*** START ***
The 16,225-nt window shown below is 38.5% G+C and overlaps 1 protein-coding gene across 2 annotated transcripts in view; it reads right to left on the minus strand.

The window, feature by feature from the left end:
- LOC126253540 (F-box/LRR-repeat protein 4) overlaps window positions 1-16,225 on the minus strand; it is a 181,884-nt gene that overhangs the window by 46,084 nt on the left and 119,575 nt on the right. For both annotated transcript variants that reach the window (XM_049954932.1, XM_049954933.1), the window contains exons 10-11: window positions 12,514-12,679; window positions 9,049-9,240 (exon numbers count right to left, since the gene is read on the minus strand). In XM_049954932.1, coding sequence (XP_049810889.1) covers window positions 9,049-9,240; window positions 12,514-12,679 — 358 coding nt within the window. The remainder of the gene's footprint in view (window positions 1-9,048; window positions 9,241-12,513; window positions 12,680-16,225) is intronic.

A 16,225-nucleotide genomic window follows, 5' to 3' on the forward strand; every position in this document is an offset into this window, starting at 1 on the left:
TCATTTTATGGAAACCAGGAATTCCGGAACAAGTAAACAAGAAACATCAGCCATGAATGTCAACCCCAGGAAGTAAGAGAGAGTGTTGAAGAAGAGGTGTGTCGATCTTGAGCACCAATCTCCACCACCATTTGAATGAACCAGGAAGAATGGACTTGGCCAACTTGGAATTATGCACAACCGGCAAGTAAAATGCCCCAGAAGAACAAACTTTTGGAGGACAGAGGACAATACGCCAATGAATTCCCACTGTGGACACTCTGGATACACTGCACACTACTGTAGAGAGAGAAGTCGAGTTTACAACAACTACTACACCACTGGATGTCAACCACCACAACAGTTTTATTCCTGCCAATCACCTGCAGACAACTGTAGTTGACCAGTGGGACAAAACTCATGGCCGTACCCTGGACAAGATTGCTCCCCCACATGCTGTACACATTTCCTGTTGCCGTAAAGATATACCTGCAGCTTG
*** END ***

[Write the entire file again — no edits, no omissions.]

The 16,225-nt window shown below is 38.5% G+C and overlaps 1 protein-coding gene across 2 annotated transcripts in view; it reads right to left on the minus strand.

The window, feature by feature from the left end:
- LOC126253540 (F-box/LRR-repeat protein 4) overlaps window positions 1-16,225 on the minus strand; it is a 181,884-nt gene that overhangs the window by 46,084 nt on the left and 119,575 nt on the right. For both annotated transcript variants that reach the window (XM_049954932.1, XM_049954933.1), the window contains exons 10-11: window positions 12,514-12,679; window positions 9,049-9,240 (exon numbers count right to left, since the gene is read on the minus strand). In XM_049954932.1, coding sequence (XP_049810889.1) covers window positions 9,049-9,240; window positions 12,514-12,679 — 358 coding nt within the window. The remainder of the gene's footprint in view (window positions 1-9,048; window positions 9,241-12,513; window positions 12,680-16,225) is intronic.

A 16,225-nucleotide genomic window follows, 5' to 3' on the forward strand; every position in this document is an offset into this window, starting at 1 on the left:
TCATTTTATGGAAACCAGGAATTCCGGAACAAGTAAACAAGAAACATCAGCCATGAATGTCAACCCCAGGAAGTAAGAGAGAGTGTTGAAGAAGAGGTGTGTCGATCTTGAGCACCAATCTCCACCACCATTTGAATGAACCAGGAAGAATGGACTTGGCCAACTTGGAATTATGCACAACCGGCAAGTAAAATGCCCCAGAAGAACAAACTTTTGGAGGACAGAGGACAATACGCCAATGAATTCCCACTGTGGACACTCTGGATACACTGCACACTACTGTAGAGAGAGAAGTCGAGTTTACAACAACTACTACACCACTGGATGTCAACCACCACAACAGTTTTATTCCTGCCAATCACCTGCAGACAACTGTAGTTGACCAGTGGGACAAAACTCATGGCCGTACCCTGGACAAGATTGCTCCCCCACATGCTGTACACATTTCCTGTTGCCGTAAAGATATACCTGCAGCTTG